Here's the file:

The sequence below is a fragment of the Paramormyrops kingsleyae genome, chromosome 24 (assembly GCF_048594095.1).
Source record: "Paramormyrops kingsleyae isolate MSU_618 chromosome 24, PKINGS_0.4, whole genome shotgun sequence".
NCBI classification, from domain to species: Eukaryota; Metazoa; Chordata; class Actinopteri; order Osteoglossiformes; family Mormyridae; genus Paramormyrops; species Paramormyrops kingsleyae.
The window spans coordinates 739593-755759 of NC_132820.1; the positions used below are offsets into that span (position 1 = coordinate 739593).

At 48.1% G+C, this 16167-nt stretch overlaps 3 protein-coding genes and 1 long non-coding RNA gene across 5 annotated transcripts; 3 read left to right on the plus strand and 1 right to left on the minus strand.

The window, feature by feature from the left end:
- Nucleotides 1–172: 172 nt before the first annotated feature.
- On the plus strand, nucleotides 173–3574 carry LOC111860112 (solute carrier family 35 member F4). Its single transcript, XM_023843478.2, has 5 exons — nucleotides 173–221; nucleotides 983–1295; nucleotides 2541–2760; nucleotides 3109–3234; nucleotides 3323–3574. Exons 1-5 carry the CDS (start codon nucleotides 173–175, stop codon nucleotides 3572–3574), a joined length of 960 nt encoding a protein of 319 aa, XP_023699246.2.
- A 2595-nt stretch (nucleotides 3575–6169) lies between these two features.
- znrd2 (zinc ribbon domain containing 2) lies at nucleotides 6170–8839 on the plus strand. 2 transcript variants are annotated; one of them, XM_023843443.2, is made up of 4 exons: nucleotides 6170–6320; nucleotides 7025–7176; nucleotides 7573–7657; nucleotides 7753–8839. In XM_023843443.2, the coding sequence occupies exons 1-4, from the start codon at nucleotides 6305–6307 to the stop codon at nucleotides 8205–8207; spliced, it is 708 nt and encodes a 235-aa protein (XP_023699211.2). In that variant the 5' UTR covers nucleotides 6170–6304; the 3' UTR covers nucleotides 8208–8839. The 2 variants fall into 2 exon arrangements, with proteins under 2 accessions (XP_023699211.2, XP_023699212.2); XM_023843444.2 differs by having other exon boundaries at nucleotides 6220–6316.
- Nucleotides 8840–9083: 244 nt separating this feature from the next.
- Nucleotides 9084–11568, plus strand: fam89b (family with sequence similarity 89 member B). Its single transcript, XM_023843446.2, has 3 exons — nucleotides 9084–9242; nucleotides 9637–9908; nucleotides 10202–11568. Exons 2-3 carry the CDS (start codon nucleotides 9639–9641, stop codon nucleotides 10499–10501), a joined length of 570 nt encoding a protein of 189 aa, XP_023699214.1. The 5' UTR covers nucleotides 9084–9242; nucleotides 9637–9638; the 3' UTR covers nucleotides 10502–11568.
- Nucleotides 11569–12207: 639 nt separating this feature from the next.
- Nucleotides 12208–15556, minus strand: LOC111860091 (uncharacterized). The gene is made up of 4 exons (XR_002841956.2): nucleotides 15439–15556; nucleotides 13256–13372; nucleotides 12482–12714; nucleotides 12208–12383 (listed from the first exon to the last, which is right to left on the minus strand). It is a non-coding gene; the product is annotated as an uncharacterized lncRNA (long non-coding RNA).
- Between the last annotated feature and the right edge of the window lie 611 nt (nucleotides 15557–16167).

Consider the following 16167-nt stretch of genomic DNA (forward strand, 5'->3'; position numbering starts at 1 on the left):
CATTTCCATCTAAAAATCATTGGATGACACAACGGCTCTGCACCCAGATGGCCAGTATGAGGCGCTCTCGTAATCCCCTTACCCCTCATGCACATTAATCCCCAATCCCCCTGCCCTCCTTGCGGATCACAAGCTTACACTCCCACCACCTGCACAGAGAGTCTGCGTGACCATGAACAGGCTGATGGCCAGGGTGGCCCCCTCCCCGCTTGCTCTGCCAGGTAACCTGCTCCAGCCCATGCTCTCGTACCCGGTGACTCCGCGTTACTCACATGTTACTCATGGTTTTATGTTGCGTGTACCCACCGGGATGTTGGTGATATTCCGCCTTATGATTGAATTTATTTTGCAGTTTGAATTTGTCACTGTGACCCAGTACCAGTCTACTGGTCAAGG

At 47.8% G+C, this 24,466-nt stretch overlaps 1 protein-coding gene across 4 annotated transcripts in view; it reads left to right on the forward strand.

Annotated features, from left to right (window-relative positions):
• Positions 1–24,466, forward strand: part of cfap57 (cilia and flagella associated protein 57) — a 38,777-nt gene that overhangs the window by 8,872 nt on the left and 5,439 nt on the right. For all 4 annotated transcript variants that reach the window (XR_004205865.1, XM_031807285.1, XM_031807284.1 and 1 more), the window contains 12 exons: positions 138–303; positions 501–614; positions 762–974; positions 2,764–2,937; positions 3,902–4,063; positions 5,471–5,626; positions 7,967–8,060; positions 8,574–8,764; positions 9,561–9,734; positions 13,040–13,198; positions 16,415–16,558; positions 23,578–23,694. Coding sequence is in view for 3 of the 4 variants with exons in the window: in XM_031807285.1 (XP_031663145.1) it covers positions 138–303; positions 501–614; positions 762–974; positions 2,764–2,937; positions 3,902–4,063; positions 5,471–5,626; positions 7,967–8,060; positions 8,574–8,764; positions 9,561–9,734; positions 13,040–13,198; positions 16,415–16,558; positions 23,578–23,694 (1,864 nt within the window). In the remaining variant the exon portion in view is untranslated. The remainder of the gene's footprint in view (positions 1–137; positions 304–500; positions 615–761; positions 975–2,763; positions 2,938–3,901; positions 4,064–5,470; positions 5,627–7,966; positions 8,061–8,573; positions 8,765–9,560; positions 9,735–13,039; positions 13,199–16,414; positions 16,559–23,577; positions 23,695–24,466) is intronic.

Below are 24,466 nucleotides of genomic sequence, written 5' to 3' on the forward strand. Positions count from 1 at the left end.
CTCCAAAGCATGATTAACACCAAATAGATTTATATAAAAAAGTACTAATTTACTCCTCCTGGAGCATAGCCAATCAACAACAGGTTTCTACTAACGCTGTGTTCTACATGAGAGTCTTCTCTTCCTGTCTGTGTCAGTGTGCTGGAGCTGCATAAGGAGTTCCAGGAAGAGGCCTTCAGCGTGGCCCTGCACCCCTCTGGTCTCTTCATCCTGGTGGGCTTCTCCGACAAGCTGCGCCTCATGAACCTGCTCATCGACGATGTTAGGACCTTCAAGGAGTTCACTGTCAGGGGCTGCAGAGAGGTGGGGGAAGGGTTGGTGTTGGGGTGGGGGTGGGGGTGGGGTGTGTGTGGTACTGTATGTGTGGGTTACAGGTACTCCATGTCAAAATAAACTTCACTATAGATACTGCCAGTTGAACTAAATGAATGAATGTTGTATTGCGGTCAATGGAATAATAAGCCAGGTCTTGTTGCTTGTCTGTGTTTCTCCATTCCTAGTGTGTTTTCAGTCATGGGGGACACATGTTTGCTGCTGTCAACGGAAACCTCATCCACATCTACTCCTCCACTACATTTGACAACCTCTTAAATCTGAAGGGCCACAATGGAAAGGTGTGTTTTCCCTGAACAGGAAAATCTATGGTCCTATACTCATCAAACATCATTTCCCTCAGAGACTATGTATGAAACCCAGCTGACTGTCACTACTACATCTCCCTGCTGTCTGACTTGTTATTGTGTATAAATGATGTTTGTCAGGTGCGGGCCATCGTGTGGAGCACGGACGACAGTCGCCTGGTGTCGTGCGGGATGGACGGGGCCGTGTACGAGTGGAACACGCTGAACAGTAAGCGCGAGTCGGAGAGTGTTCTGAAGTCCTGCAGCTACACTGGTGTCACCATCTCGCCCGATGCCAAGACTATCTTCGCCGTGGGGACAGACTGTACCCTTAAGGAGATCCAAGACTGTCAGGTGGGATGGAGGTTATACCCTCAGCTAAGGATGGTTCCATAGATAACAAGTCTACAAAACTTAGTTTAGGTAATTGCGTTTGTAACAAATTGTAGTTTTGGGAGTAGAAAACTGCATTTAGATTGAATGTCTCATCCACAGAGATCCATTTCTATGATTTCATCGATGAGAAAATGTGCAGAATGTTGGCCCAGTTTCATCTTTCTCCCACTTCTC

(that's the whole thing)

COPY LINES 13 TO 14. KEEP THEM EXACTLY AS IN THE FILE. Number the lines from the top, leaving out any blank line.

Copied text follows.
- Nucleotides 11569–12207: 639 nt separating this feature from the next.
- Nucleotides 12208–15556, minus strand: LOC111860091 (uncharacterized). The gene is made up of 4 exons (XR_002841956.2): nucleotides 15439–15556; nucleotides 13256–13372; nucleotides 12482–12714; nucleotides 12208–12383 (listed from the first exon to the last, which is right to left on the minus strand). It is a non-coding gene; the product is annotated as an uncharacterized lncRNA (long non-coding RNA).